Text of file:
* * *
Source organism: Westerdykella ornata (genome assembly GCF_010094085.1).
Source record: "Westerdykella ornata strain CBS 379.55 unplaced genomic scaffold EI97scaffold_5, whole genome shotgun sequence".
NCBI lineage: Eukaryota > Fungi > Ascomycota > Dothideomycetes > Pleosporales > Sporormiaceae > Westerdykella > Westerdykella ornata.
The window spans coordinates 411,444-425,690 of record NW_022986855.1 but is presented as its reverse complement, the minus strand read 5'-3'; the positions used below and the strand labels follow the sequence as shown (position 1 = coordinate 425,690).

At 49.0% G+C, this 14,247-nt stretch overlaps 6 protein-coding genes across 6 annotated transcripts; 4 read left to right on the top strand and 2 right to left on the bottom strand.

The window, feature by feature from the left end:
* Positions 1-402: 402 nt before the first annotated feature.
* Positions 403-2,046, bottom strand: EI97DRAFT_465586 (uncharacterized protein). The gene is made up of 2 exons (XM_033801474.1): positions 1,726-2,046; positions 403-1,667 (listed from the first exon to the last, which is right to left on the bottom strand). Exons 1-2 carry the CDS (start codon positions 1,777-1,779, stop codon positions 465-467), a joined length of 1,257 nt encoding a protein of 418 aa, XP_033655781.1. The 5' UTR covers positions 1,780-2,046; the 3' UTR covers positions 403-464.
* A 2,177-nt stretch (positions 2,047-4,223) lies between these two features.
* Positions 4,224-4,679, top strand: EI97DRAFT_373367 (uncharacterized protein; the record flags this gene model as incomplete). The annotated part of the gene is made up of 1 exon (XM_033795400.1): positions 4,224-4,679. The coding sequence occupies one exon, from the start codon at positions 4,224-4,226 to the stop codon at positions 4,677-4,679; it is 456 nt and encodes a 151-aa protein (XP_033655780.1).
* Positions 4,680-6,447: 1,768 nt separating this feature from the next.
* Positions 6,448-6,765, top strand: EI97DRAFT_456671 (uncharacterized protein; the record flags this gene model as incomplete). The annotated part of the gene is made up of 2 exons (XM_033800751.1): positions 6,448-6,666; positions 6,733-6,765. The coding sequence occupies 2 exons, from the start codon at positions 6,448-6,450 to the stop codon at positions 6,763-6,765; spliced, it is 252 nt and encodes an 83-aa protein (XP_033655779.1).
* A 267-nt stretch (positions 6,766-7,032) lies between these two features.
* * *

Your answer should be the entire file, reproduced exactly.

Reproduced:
Source organism: Westerdykella ornata (genome assembly GCF_010094085.1).
Source record: "Westerdykella ornata strain CBS 379.55 unplaced genomic scaffold EI97scaffold_5, whole genome shotgun sequence".
NCBI lineage: Eukaryota > Fungi > Ascomycota > Dothideomycetes > Pleosporales > Sporormiaceae > Westerdykella > Westerdykella ornata.
The window spans coordinates 411,444-425,690 of record NW_022986855.1 but is presented as its reverse complement, the minus strand read 5'-3'; the positions used below and the strand labels follow the sequence as shown (position 1 = coordinate 425,690).

At 49.0% G+C, this 14,247-nt stretch overlaps 6 protein-coding genes across 6 annotated transcripts; 4 read left to right on the top strand and 2 right to left on the bottom strand.

The window, feature by feature from the left end:
* Positions 1-402: 402 nt before the first annotated feature.
* Positions 403-2,046, bottom strand: EI97DRAFT_465586 (uncharacterized protein). The gene is made up of 2 exons (XM_033801474.1): positions 1,726-2,046; positions 403-1,667 (listed from the first exon to the last, which is right to left on the bottom strand). Exons 1-2 carry the CDS (start codon positions 1,777-1,779, stop codon positions 465-467), a joined length of 1,257 nt encoding a protein of 418 aa, XP_033655781.1. The 5' UTR covers positions 1,780-2,046; the 3' UTR covers positions 403-464.
* A 2,177-nt stretch (positions 2,047-4,223) lies between these two features.
* Positions 4,224-4,679, top strand: EI97DRAFT_373367 (uncharacterized protein; the record flags this gene model as incomplete). The annotated part of the gene is made up of 1 exon (XM_033795400.1): positions 4,224-4,679. The coding sequence occupies one exon, from the start codon at positions 4,224-4,226 to the stop codon at positions 4,677-4,679; it is 456 nt and encodes a 151-aa protein (XP_033655780.1).
* Positions 4,680-6,447: 1,768 nt separating this feature from the next.
* Positions 6,448-6,765, top strand: EI97DRAFT_456671 (uncharacterized protein; the record flags this gene model as incomplete). The annotated part of the gene is made up of 2 exons (XM_033800751.1): positions 6,448-6,666; positions 6,733-6,765. The coding sequence occupies 2 exons, from the start codon at positions 6,448-6,450 to the stop codon at positions 6,763-6,765; spliced, it is 252 nt and encodes an 83-aa protein (XP_033655779.1).
* A 267-nt stretch (positions 6,766-7,032) lies between these two features.